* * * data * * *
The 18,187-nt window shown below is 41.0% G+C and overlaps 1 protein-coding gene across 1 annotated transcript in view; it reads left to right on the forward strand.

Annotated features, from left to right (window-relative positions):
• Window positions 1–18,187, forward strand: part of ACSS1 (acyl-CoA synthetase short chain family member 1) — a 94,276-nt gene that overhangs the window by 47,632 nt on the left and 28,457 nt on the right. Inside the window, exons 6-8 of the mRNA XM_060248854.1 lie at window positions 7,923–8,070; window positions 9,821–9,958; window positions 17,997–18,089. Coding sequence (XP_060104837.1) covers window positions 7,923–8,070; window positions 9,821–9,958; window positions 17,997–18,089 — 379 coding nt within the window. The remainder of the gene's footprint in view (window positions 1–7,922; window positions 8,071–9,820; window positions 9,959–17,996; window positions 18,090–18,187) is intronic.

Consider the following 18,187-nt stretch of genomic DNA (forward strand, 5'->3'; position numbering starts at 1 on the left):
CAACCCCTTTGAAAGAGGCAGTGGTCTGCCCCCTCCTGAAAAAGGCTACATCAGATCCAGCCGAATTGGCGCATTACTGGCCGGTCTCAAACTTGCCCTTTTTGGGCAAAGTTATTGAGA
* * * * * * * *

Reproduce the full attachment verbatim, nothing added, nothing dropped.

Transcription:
The 18,187-nt window shown below is 41.0% G+C and overlaps 1 protein-coding gene across 1 annotated transcript in view; it reads left to right on the forward strand.

Annotated features, from left to right (window-relative positions):
• Window positions 1–18,187, forward strand: part of ACSS1 (acyl-CoA synthetase short chain family member 1) — a 94,276-nt gene that overhangs the window by 47,632 nt on the left and 28,457 nt on the right. Inside the window, exons 6-8 of the mRNA XM_060248854.1 lie at window positions 7,923–8,070; window positions 9,821–9,958; window positions 17,997–18,089. Coding sequence (XP_060104837.1) covers window positions 7,923–8,070; window positions 9,821–9,958; window positions 17,997–18,089 — 379 coding nt within the window. The remainder of the gene's footprint in view (window positions 1–7,922; window positions 8,071–9,820; window positions 9,959–17,996; window positions 18,090–18,187) is intronic.

Consider the following 18,187-nt stretch of genomic DNA (forward strand, 5'->3'; position numbering starts at 1 on the left):
CAACCCCTTTGAAAGAGGCAGTGGTCTGCCCCCTCCTGAAAAAGGCTACATCAGATCCAGCCGAATTGGCGCATTACTGGCCGGTCTCAAACTTGCCCTTTTTGGGCAAAGTTATTGAGA